From the Greeks and Romans of Percy Jackson to the Egyptians of the Kane Chronicles, bestselling author Rick Riordan has spent the last ten years sharing with kids the myths of the great civilizations of the Mediterranean. In his latest book series, Magnus Chase and the Gods of Asgard, Riordan heads north to the land of Vikings, explorers, and glorious battle. Lose the toga, grab your battle axe, and join Magnus and his friends in the often brutal, but never boring, world of Norse mythology.
I had the chance to chat with Rick Riordan about the first book in his upcoming series, Magnus Chase and the Gods of Asgard, Book 1: The Sword of Summer, and the challenges of sharing with middle readers legends that can make even the most stout-hearted warrior a little weak in the knees.
GeekDad: Outside of Marvel, which is not exactly true to the source material, there isn’t much about Norse mythology in pop culture. Was it difficult to keep Marvel’s version of Thor, Loki, et. al. separate from “real” Norse mythology when telling Magnus’s story?
Riordan: Not really. I’m a fan of the comics, have been since I was a kid, and I enjoy the movies, but, as you say, they are not very true to the myths. I’ve been reading the myths since I was about twelve, so I had a good sense for these characters before the Golden Age of Hemsworth and Hiddleston. Now whether the readers will have trouble getting those images out of their heads–that’s another question.
GeekDad: In The Sword of Summer, you mention Boston’s Norse roots as well as Viking incursions into Russia and the Middle East. Have you always been fascinated with Norse mythology? Did the fact that you currently live in Boston contribute to the book?
Riordan: The idea for Magnus Chase is about ten years old, but once we moved to Boston I quickly realized the city was a natural fit for the story. It has a surprising number of built-in connections to Viking lore. Those Vikings are insidious–they seem to get into all sorts of places you’d never expect, like Russia, the Middle East, and Boston. As a history major and later a history teacher, I always loved reading about the Norse exploits. Fearsome raiders, yes, but also fearless and ingenious explorers.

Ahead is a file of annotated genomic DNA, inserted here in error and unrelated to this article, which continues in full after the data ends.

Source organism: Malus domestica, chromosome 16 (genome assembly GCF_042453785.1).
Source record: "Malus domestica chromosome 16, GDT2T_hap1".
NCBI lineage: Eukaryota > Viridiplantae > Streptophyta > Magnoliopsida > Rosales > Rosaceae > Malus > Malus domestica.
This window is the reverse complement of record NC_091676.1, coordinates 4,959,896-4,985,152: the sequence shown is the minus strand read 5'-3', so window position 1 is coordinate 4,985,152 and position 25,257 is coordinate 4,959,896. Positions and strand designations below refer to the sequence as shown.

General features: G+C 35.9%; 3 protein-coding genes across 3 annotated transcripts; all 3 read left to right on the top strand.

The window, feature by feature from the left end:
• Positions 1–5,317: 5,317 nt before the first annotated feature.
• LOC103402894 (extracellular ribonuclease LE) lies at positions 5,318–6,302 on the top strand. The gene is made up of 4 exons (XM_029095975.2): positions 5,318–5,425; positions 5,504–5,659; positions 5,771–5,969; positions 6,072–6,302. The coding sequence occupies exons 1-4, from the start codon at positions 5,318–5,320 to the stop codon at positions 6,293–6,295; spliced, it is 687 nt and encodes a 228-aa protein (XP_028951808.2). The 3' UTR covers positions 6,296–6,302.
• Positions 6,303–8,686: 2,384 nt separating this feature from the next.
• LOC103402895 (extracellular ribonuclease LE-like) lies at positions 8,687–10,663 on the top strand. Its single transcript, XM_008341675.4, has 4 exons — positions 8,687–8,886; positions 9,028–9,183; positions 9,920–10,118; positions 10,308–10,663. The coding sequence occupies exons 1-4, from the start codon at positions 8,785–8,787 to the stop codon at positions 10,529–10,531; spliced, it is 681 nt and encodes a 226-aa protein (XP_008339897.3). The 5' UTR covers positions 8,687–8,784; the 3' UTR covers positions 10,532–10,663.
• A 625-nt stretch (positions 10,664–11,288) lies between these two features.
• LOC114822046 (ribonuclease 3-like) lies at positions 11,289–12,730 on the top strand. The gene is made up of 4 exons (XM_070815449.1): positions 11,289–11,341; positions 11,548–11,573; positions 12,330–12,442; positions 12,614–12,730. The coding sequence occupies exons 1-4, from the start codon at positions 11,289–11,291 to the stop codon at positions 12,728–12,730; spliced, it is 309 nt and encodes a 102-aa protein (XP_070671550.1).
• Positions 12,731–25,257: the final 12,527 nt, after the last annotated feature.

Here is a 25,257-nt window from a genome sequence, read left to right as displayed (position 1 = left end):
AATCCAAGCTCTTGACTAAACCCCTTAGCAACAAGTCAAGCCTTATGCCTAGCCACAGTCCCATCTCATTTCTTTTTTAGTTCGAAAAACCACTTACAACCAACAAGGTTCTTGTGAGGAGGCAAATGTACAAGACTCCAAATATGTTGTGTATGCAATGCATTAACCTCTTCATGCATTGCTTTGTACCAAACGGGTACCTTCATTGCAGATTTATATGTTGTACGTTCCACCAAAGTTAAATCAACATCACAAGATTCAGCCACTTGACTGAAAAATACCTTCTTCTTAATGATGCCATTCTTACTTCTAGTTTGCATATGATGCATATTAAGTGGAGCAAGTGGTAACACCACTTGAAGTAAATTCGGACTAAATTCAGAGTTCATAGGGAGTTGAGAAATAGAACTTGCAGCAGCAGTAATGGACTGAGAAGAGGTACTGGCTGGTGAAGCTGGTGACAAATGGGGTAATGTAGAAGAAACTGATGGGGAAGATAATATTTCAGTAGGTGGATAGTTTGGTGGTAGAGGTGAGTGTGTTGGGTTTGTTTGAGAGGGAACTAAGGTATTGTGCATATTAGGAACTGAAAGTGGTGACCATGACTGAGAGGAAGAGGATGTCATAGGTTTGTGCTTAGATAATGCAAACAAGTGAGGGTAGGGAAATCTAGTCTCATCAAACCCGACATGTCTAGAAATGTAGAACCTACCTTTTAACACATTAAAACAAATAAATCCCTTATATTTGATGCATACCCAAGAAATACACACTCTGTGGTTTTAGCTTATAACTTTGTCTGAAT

GeekDad: Norse mythology is not exactly for the faint of heart, and I feel like Magnus Chase is a bit more graphic than the Percy Jackson series was. Were there ever moments during writing where you had to remind yourself of your target audience and dial it back a bit?
Riordan: Valhalla is basically about non-stop, never-ending carnage on the battlefield. That is Viking heaven. The scene where Magnus first charges into battle against the other einherjar–that was challenging to write. It had to be not too scary, even a little funny, but also true to the violent spirit of Valhalla. Hopefully I managed.
GeekDad: Speaking of target audiences, I’ve seen some websites rating The Sword of Summer for ages as low as 9-12 years old, while I personally felt that with the social themes you were aiming for more of a young teen audience. Actually, my teenage years are long behind me and I loved it. Do you think it’s fair to pigeonhole a book into a specific demographic?
Riordan: Oh, I quite consciously target the middle grades because that’s the age group I taught and know best. I did not set out to make Magnus Chase older in terms of social themes. I do know that the number of older teens and adults who read the books has grown quite a bit. Partly that’s because readers are sticking with the books as they grow out of the target demographic. Partly it’s because a good story should appeal to any age group. At least I hope so! Definitely I love hearing about families who read the books together. The parents should, I hope, get some enjoyment out of them too.
GeekDad: So, there’s been a fair bit of ribbing about the book cover, including tweets referencing “Kurt Cobain and the Gods of Asgard,” but the cover artist was actually very true to your description of Magnus, including Magnus’s mom specifically saying how he looked like Kurt Cobain. Do you work with the artist for your book illustrations? What is your take on illustrations in novels in general and the criticism that they influence how the reader envisions the characters?